Sorrow's Just a Dream
Sorrow fully accepted brings its own gifts Pearl S. Buck
Sorrow Wilson's only wish every Christmas was for her mother to come home, or at least for her father to pay more attention to her. Since Sorrow and her father moved to the small town of Hanely when she was five, the locals have rumored that her mother had run off. Why else would a recluse like Russ Wilson be raising a daughter by himself? Her father had not confirmed, nor denied, the rumors until Sorrow turned fourteen.
At the enormous regional high school, Sorrow learns to stand up for herself, to ask questions, and to expect answers. Her literature teacher, Mr. Andrews, shows particular interest in helping her uncover her history and to discover her dreams for her future. Russ is forced by Sorrow's growing desire for a mother, and by his own jealousy of Mr. Andrews, to explain to her that her mother had died during Sorrow's birth.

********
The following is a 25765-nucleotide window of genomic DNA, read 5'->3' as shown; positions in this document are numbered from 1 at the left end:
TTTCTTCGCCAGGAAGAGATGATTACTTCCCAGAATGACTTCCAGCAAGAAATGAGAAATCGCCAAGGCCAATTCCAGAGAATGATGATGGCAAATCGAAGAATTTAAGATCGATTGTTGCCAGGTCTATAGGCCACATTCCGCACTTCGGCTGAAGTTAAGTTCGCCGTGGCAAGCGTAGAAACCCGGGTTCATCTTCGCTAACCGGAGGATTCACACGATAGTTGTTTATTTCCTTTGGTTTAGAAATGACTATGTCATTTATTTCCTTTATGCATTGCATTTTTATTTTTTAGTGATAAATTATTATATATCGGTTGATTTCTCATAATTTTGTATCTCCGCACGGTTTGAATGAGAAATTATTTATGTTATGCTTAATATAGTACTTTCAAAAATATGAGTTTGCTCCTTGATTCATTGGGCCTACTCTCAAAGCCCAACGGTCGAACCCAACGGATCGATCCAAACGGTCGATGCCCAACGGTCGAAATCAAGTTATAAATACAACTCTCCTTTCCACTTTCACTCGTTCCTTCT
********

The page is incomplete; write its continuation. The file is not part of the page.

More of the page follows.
While Sorrow grieves the mother she will never have, her father finally grieves the love he lost. Learning that she was all her mother had ever wanted gives her strength to support her increasingly depressed father. Opening up the past is more than he can bear, and during a breakdown he reveals that he had never wanted a child.
Sorrow's growing maturity and confidence comes just in time to accept that sometimes your dreams are all you have to go on.
(My mother's name is Dolores- Spanish meaning sorrows, her father died a tragic death when my grandmother was carrying her)
TITLE: A DAY LATE, A DOLLAR SHORT